Up until recently, Ethernet has grown to dominate enterprise and Internet networking applications without much consideration for packet latency.  In applications like email or video delivery, an extra microsecond or two doesn’t have that much impact. But many emerging datacenter applications need low latency networks.  These include financial trading, real-time data analytics and cloud-based high-performance computing. In addition, many web service applications can spawn a large amount of east-west traffic, where the latency of these multiple transactions can build up to unacceptable levels.  


The Intel® Ethernet switch product family can deliver the industry’s lowest layer 3 forwarding latencies while providing a large number of 10GbE and 40GbE interfaces.   Intel latency numbers are less half of traditional layer 3 Ethernet switches, and to deliver this performance, Intel uses several key technologies:


Cut-Through Switching: A switch in cut-through mode will start transmitting a data packet before it has completely received that packet. This is compared to store-and-forward switching, where a packet is completely received by the switch before it is forwarded to its next destination.  Store-and-forward switches can’t deliver low enough latency for the data center. 


Terabit Crossbar Switch:  In many cases, latency increases as a result of internal switch congestion.  This causes the packets to be queued until others are sent through, causing delays that can be unacceptable for real-time applications.  Intel uses a matrix-based crossbar switch that’s unique because of its capacity – 1 terabit-per-second.  This amount of crossbar over-speed can greatly reduce internal switch congestion.


Single Output Queued Shared Memory: Intel uses a proprietary SRAM technology that is fast enough to allow every input port to write into the same output queue simultaneously.  Without this technology, there may be insufficient on-chip bandwidth for simultaneous output queue access, so chip architects have traditionally relied upon combined input/output queued (CIOQ) memory architectures that build in a set of virtual output queues at every switch input. This is a complex solution that is very difficult to scale to large port count switches, and adds blocking that impacts packet latency through the chip.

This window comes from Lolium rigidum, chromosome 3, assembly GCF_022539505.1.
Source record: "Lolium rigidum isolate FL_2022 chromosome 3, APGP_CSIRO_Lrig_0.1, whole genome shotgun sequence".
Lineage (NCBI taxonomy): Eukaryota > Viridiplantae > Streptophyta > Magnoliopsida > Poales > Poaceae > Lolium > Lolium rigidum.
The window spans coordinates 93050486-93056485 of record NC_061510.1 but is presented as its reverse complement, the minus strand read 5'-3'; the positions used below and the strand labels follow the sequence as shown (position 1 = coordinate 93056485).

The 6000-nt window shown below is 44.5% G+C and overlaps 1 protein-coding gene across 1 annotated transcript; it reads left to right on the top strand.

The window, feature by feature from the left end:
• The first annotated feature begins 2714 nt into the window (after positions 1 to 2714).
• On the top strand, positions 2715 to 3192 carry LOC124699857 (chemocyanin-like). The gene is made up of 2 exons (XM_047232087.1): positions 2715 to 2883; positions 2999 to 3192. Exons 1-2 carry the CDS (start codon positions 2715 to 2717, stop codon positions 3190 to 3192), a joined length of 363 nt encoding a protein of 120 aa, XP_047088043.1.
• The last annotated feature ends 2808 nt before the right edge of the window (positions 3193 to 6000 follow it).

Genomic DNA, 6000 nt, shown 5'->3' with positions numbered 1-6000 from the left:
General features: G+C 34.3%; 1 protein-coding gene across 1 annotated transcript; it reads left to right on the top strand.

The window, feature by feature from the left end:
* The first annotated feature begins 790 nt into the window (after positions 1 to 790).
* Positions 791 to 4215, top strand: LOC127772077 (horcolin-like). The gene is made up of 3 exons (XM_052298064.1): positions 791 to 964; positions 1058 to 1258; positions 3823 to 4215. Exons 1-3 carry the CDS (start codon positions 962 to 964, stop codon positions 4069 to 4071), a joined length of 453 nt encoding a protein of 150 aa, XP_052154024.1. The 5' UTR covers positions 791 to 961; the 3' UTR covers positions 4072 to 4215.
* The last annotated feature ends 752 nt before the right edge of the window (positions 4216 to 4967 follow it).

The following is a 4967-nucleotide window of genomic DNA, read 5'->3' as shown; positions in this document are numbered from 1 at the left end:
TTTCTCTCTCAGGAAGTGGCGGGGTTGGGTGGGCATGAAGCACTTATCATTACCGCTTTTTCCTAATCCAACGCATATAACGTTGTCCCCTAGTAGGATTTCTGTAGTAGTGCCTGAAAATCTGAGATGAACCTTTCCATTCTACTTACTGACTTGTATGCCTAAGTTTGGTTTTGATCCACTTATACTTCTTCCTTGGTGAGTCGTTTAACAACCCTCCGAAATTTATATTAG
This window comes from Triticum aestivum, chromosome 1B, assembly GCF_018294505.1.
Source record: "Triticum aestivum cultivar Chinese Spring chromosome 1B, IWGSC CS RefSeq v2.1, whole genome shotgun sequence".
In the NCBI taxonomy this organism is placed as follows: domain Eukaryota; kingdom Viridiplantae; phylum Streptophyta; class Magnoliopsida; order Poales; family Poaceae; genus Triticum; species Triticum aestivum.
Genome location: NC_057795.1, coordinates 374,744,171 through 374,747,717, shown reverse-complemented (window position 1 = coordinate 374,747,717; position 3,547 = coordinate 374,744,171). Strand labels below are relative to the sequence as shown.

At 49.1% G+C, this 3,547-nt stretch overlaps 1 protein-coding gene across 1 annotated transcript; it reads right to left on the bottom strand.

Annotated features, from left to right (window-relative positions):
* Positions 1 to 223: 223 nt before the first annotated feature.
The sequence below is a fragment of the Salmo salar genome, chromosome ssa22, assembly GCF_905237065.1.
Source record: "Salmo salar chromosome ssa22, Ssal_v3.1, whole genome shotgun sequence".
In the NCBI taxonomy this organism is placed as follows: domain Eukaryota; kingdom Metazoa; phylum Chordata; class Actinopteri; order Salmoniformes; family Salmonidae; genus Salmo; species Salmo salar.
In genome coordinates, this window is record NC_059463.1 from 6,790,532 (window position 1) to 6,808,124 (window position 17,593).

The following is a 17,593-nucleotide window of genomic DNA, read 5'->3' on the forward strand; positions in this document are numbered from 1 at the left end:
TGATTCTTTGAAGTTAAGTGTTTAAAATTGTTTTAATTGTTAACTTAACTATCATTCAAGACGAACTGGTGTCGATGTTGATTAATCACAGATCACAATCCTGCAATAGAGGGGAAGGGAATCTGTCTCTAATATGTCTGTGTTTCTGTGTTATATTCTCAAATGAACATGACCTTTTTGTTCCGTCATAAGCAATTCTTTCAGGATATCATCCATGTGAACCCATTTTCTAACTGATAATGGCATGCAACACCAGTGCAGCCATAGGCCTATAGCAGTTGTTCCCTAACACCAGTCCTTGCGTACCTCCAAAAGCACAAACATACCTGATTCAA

High Packet-Rate Frame Processing: It doesn’t matter how fast you can enqueue and dequeue packets from shared memory if your frame forwarding pipeline can’t keep up. Intel employs special circuit technology that allows a single L2/L3/L4 frame processing pipeline to forward packets at full line rate even if they are minimum size packets arriving back-to-back on all ports simultaneously.  It does this while maintaining extremely low processing latencies under all forwarding conditions.


By adding a high-performance frame processing pipeline, terabit crossbar data path and very fast packet memory to a low latency cut-through switch, the Intel Ethernet Switch family chips deliver the latency that meets the needs of the new mesh, cloud and financial networking applications.